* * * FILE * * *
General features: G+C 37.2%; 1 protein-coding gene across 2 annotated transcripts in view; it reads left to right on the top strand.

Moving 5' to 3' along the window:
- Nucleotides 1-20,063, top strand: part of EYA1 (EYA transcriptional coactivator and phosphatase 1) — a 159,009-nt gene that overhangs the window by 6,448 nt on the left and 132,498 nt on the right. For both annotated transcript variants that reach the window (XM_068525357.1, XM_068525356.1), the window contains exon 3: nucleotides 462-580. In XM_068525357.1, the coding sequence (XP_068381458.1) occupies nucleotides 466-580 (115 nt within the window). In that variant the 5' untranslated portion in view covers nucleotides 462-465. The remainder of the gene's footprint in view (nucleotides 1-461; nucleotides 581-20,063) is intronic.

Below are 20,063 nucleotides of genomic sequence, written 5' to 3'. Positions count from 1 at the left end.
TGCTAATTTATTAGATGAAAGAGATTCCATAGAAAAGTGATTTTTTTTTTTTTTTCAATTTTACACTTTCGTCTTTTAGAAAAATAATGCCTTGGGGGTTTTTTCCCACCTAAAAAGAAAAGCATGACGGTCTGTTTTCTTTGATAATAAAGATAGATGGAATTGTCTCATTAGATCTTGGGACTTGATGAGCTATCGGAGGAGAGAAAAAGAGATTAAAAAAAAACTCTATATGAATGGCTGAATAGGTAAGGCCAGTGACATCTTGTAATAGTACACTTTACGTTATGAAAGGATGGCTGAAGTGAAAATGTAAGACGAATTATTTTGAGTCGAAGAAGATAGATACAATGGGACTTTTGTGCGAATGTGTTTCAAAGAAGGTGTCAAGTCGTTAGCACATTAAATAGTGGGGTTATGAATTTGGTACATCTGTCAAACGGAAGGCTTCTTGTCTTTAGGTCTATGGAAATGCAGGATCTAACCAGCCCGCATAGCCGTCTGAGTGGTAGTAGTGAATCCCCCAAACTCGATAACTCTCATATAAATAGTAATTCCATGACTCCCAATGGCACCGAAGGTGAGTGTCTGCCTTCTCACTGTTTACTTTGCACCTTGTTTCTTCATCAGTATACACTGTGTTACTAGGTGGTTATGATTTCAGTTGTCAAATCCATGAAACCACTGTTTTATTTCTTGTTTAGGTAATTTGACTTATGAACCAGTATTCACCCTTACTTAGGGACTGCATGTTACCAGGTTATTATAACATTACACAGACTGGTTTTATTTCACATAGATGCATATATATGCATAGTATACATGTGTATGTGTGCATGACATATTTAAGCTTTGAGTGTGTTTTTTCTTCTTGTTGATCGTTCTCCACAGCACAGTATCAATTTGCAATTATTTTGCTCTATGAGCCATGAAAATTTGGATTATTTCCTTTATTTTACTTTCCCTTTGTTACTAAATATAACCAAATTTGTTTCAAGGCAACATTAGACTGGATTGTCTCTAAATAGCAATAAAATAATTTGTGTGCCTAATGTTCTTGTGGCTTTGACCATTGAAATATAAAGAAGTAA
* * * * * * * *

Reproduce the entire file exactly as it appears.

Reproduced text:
General features: G+C 37.2%; 1 protein-coding gene across 2 annotated transcripts in view; it reads left to right on the top strand.

Moving 5' to 3' along the window:
- Nucleotides 1-20,063, top strand: part of EYA1 (EYA transcriptional coactivator and phosphatase 1) — a 159,009-nt gene that overhangs the window by 6,448 nt on the left and 132,498 nt on the right. For both annotated transcript variants that reach the window (XM_068525357.1, XM_068525356.1), the window contains exon 3: nucleotides 462-580. In XM_068525357.1, the coding sequence (XP_068381458.1) occupies nucleotides 466-580 (115 nt within the window). In that variant the 5' untranslated portion in view covers nucleotides 462-465. The remainder of the gene's footprint in view (nucleotides 1-461; nucleotides 581-20,063) is intronic.

Below are 20,063 nucleotides of genomic sequence, written 5' to 3'. Positions count from 1 at the left end.
TGCTAATTTATTAGATGAAAGAGATTCCATAGAAAAGTGATTTTTTTTTTTTTTTCAATTTTACACTTTCGTCTTTTAGAAAAATAATGCCTTGGGGGTTTTTTCCCACCTAAAAAGAAAAGCATGACGGTCTGTTTTCTTTGATAATAAAGATAGATGGAATTGTCTCATTAGATCTTGGGACTTGATGAGCTATCGGAGGAGAGAAAAAGAGATTAAAAAAAAACTCTATATGAATGGCTGAATAGGTAAGGCCAGTGACATCTTGTAATAGTACACTTTACGTTATGAAAGGATGGCTGAAGTGAAAATGTAAGACGAATTATTTTGAGTCGAAGAAGATAGATACAATGGGACTTTTGTGCGAATGTGTTTCAAAGAAGGTGTCAAGTCGTTAGCACATTAAATAGTGGGGTTATGAATTTGGTACATCTGTCAAACGGAAGGCTTCTTGTCTTTAGGTCTATGGAAATGCAGGATCTAACCAGCCCGCATAGCCGTCTGAGTGGTAGTAGTGAATCCCCCAAACTCGATAACTCTCATATAAATAGTAATTCCATGACTCCCAATGGCACCGAAGGTGAGTGTCTGCCTTCTCACTGTTTACTTTGCACCTTGTTTCTTCATCAGTATACACTGTGTTACTAGGTGGTTATGATTTCAGTTGTCAAATCCATGAAACCACTGTTTTATTTCTTGTTTAGGTAATTTGACTTATGAACCAGTATTCACCCTTACTTAGGGACTGCATGTTACCAGGTTATTATAACATTACACAGACTGGTTTTATTTCACATAGATGCATATATATGCATAGTATACATGTGTATGTGTGCATGACATATTTAAGCTTTGAGTGTGTTTTTTCTTCTTGTTGATCGTTCTCCACAGCACAGTATCAATTTGCAATTATTTTGCTCTATGAGCCATGAAAATTTGGATTATTTCCTTTATTTTACTTTCCCTTTGTTACTAAATATAACCAAATTTGTTTCAAGGCAACATTAGACTGGATTGTCTCTAAATAGCAATAAAATAATTTGTGTGCCTAATGTTCTTGTGGCTTTGACCATTGAAATATAAAGAAGTAA